June 6, 2002
Vol. 21 No. 17

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    College wants to offer students more ‘Big Problems’ to ponder

    By Carrie Golus
    News Office

    In 1999, the College launched a pilot program with the deceptively simple name “Big Problems.” Not a department, committee or concentration, Big Problems offered a range of experimental, interdisciplinary courses designed to be a capstone experience for third- and fourth-year students.

    Three years later, the Big Problems program has become an unqualified success. More than two-dozen faculty members, mostly from the Humanities and Social Sciences divisions, have team-taught courses. Now the program’s advisory board is hoping to expand course offerings, especially in the sciences, and is looking for new faculty members to participate.

    Big Problems courses usually center on complex matters of global or universal concern that cross several academic disciplines. “Such problems pose a variety of methodological problems even in their description,” said William Wimsatt, Professor in Philosophy and the College, who co-founded the program with J. Paul Hunter, the Barbara E. & Richard J. Franke Professor Emeritus in English Language & Literature and the College. “When we discuss matters of global concern in the classroom, we realize there are all kinds of questions we, as teachers and students, don’t know how to answer.”

    For fourth-year Will Swenson, who took “The Organization of Knowledge” last year, the course was a unique opportunity to come in contact with students from a range of different disciplines. “With a view of the way your area of study relates to other areas, you can learn to understand your own better and how to resolve disputes between various systems,” he said.

    The class, taught by Wayne Booth, the George M. Pullman Distinguished Service Professor Emeritus; Herman Sinaiko, Professor in Humanities and the College; and William Sterner, Lecturer in Computer Science, “was as big and complex as the title indicates,” Swenson said. “It aimed to discover the organization of all knowledge––the relationship of each field of inquiry to every other field. Fitting that much inquiry into 10 weeks was an impossible goal, but the time we spent on it was very profitable.”

    This spring, students were able to choose from four Big Problems courses. Shadi Bartsch, Chairman of Classical Languages & Literatures, and Jan Goldstein, Professor in History and the College, team taught “Concepts of the Self from Antiquity to the Present.” Ted Steck, Professor in Biochemistry & Molecular Biology and the College, posed the question “Is Development Sustainable?” in a course taught with Leigh Raymond, a postdoctoral fellow and Lecturer in Environmental Studies. Ron Baiman, economist at the Center for Urban Economic Development at the University of Illinois at Chicago, and Melvin Rothenberg, Professor Emeritus in Mathematics and the College, shared the course “Globalization and Neo-liberalism.”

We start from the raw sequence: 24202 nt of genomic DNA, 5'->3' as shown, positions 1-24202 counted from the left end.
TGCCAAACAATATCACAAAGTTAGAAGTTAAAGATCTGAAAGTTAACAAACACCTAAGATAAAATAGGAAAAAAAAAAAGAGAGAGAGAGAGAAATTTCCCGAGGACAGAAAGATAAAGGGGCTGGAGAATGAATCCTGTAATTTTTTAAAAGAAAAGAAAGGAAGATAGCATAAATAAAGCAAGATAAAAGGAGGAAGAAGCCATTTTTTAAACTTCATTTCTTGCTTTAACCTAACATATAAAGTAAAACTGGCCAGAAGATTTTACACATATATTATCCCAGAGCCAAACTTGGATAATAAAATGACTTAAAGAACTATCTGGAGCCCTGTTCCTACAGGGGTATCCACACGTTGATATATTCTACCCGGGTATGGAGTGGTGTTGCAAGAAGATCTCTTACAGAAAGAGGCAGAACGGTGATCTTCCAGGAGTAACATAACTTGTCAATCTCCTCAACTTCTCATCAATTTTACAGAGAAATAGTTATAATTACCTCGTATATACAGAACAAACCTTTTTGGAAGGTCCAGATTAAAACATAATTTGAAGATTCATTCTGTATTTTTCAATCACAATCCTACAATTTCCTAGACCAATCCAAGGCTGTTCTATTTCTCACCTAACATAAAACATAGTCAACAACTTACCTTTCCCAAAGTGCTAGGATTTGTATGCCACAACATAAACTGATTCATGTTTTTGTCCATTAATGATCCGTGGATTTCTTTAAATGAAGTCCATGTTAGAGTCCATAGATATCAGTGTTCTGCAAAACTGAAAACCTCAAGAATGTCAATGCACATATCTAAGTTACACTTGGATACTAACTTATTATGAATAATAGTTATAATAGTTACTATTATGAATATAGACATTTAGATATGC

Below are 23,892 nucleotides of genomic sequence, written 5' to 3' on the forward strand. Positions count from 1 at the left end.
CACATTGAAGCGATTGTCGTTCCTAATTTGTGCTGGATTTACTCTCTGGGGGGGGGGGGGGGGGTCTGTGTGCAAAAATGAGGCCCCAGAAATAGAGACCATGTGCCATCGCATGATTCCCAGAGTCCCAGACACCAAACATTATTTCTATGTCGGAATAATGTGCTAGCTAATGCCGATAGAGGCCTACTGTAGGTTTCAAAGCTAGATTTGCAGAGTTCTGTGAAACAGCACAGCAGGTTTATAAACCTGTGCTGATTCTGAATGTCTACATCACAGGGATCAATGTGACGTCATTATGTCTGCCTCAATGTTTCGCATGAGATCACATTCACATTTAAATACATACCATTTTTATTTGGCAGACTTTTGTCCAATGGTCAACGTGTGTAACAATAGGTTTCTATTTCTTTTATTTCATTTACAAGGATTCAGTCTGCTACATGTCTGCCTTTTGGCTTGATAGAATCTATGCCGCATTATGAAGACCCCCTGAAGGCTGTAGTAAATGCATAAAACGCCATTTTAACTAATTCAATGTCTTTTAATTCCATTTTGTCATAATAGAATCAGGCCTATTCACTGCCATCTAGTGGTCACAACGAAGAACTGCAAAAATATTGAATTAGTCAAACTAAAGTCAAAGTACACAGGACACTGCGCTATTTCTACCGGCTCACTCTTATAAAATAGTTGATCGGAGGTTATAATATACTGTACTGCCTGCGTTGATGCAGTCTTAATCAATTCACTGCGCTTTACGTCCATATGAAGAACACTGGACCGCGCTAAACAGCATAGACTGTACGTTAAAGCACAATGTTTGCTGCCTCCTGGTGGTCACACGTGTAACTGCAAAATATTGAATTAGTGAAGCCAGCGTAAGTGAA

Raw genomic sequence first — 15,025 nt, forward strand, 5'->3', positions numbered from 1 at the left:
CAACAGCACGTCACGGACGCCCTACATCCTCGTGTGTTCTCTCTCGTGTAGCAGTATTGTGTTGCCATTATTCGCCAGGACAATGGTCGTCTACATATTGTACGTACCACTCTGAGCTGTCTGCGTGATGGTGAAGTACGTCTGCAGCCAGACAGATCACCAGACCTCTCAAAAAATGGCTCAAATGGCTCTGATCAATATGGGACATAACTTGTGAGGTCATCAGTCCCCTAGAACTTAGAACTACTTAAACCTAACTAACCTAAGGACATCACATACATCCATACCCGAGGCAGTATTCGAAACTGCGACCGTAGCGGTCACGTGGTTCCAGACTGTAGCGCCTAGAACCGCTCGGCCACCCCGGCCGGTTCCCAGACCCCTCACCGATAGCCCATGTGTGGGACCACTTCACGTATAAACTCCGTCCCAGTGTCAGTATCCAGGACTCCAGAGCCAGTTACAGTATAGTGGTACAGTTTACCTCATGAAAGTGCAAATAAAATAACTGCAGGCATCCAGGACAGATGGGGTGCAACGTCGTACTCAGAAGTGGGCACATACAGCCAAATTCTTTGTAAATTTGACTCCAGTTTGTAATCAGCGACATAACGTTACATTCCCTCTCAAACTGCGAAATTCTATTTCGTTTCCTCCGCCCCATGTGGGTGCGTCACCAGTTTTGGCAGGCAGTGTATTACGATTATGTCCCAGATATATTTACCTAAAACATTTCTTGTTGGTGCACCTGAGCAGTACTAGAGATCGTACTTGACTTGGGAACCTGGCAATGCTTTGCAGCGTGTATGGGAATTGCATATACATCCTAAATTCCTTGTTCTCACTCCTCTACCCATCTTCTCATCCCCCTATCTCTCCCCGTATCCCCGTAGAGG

“Social Context, Biology and Health” brought together John Cacioppo, the Tiffany and Margaret Blake Distinguished Service Professor in Psychology; Martha McClintock, the David Lee Shillinglaw Distinguished Service Professor in Psychology; and Linda Waite, Professor in Sociology. For undergraduates, the course was an opportunity to learn about an area of research that their professors are currently helping to define. In the fall, the trio won a $7.5 million research grant from the National Institute on Aging.

    According to McClintock, their research, which is exploring the reasons why people who feel lonely have more health problems, “is a whole different way of looking at the relationship between the mind and biology.”

    With an emphasis on such collaborative methods, the course work encouraged developing new approaches to finding solutions. “The courses cover subjects that are really absolutely crucial,” said Wimsatt. “We want students to have some idea of the character of the problem––and to come away with some commitment to do something about it.”

    As for future offerings, Wimsatt has a long wish list: courses that sprung immediately to mind included the justice system, perhaps focusing particularly on the juvenile justice system; race relations, the educational system and social inequality; science, truth and politics; probability estimates and biases in policy-making; and nuclear energy, weapons and pollution.

    Faculty members also are encouraged to suggest courses, either for themselves or others. Douglas MacAyeal, Professor in Geophysical Sciences and the College, has proposed courses on the increasing scarcity of fresh water; espionage and secrecy; and one titled “The Tigris, Euphrates and Mississippi,” which would explore the complex challenges of harnessing water resources.

    The Big Problems program also includes a public lecture series every year. This year’s series, “Neither Individuals Nor States: War and the World,” was a response to the events of Tuesday, Sept. 11. Speakers included journalist Christopher Hitchins; Adele Simmons, vice chair of Chicago Metropolis 2020; and Abner Mikva, White House Counsel during the Clinton administration, who spoke earlier this year on “Liberty, Order and War.”

    For some undergraduates, the biggest problem with Big Problems is that the courses last only a quarter. “We do get phone calls from students wanting to major in it sometimes,” said Margot Browning, the program’s Executive Director. “Instead I ask them, ‘Why don’t you use a Big Problems course to enrich or extend your senior essay or project?’”

    The next open meeting for faculty on the Big Problems program will be held in October.

    For more information about this meeting or Big Problems courses, contact Wimsatt at wwim@midway.uchicago.edu or Browning at m-browning@uchicago.edu or visit the program’s Web site at http://www2.college.uchicago.edu/college-catalog.